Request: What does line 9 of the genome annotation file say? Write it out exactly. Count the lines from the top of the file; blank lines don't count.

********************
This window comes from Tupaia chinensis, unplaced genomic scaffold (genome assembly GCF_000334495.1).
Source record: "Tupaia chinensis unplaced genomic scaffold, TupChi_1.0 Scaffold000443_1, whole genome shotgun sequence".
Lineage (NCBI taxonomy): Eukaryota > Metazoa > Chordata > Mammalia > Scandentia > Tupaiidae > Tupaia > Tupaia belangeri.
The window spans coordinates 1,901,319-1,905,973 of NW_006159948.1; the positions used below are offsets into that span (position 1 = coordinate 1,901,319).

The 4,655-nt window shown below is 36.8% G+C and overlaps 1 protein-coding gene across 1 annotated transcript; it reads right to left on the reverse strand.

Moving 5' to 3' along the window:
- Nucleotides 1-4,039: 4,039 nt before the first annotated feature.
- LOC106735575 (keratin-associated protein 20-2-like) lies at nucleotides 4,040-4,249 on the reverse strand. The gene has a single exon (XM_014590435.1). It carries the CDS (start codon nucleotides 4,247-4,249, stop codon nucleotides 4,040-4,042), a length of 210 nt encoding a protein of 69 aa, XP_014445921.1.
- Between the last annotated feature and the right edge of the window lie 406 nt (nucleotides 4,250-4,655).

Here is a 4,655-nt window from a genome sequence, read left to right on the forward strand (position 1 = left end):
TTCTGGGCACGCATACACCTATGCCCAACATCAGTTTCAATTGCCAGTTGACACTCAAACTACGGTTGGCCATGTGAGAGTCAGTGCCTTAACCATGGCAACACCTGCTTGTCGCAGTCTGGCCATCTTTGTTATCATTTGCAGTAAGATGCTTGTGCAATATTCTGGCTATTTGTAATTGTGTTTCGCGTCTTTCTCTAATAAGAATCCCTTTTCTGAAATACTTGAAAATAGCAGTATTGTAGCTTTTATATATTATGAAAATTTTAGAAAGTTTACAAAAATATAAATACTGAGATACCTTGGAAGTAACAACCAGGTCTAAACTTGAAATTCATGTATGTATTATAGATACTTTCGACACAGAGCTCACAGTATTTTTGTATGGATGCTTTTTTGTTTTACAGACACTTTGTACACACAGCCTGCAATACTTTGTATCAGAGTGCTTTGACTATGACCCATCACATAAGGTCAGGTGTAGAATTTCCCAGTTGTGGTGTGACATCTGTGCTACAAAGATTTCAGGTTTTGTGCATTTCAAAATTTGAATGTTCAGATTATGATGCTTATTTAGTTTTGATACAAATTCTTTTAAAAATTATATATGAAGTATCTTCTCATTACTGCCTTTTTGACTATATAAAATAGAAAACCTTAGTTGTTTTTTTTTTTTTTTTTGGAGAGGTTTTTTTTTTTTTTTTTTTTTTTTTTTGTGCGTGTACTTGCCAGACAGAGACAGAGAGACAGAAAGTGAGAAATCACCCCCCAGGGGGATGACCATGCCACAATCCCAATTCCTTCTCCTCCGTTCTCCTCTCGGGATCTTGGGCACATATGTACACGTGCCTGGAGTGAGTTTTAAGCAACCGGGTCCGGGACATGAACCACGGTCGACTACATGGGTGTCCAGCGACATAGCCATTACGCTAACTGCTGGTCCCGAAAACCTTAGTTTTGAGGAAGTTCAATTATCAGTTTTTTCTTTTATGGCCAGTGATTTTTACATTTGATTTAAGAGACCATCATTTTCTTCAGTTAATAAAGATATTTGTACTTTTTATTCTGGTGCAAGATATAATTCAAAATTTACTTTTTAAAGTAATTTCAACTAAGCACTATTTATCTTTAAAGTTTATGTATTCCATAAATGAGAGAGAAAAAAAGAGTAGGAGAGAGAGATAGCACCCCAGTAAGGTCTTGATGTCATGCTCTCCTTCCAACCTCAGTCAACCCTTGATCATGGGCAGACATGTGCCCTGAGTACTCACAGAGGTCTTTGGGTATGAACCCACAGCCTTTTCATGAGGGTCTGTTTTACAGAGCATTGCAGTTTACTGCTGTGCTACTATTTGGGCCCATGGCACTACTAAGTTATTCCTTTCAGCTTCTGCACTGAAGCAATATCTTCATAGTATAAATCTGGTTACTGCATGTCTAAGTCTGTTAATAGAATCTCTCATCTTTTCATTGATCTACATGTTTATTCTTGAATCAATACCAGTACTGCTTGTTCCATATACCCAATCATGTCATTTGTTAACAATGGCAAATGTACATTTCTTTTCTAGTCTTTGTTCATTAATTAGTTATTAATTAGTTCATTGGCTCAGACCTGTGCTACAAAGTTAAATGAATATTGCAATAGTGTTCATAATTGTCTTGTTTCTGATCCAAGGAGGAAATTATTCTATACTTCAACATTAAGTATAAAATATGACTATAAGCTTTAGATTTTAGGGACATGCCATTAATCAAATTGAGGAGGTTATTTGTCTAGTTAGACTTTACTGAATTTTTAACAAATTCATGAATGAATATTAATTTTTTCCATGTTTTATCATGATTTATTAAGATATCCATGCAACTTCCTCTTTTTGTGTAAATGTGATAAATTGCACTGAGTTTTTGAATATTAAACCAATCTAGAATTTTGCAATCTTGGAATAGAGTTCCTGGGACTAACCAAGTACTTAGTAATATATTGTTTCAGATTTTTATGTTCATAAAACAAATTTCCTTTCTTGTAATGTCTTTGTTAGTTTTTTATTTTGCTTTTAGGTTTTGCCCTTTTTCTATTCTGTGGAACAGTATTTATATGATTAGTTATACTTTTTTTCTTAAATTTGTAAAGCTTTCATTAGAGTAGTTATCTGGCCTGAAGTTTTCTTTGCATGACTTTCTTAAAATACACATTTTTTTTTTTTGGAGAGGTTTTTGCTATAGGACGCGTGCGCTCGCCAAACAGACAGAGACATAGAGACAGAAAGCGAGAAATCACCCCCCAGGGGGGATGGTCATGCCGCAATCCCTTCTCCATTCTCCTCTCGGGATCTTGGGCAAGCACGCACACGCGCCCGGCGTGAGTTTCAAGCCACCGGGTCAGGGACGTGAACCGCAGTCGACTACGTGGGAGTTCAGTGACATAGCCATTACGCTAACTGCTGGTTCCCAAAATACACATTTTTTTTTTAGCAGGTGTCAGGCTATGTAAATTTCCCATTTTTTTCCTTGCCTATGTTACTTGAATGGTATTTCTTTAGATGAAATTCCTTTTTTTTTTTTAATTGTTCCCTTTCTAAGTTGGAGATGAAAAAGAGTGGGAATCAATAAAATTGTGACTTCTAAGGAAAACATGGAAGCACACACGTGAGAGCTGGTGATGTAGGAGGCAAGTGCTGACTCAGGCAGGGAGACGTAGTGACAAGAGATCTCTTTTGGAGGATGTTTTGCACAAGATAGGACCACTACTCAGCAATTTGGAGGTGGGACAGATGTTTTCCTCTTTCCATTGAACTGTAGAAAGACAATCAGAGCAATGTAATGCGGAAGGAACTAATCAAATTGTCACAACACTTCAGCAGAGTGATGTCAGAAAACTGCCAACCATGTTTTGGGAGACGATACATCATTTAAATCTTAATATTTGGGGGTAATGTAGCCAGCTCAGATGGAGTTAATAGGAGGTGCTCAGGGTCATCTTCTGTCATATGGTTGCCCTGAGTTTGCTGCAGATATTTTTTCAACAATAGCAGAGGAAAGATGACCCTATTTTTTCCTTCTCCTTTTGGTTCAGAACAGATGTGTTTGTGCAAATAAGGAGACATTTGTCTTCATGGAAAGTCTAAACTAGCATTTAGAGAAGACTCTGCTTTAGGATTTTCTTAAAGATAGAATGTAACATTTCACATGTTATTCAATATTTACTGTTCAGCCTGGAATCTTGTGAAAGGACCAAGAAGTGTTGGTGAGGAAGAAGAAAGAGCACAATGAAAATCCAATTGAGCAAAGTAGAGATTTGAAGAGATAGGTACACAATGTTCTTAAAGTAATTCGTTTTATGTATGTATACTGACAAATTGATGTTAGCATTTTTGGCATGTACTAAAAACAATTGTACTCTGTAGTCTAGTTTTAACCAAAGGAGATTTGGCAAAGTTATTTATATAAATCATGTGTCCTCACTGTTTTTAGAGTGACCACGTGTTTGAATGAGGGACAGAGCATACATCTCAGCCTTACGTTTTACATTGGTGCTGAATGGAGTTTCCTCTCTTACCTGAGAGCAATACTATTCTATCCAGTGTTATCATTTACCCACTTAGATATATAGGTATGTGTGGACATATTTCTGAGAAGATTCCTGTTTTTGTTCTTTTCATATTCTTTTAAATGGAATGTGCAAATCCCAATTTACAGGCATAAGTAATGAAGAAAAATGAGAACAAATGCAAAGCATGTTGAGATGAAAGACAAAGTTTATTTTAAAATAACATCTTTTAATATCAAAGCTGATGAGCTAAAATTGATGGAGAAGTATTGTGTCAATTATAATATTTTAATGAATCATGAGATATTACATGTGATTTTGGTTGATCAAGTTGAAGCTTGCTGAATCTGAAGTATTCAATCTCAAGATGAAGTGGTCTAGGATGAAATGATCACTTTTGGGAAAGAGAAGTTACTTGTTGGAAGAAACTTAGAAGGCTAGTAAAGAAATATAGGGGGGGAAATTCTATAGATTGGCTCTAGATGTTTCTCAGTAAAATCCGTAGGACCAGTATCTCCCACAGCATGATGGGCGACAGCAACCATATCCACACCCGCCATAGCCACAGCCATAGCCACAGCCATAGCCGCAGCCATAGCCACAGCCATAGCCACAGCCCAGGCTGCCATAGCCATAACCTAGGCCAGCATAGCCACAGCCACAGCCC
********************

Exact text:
- Between the last annotated feature and the right edge of the window lie 406 nt (nucleotides 4,250-4,655).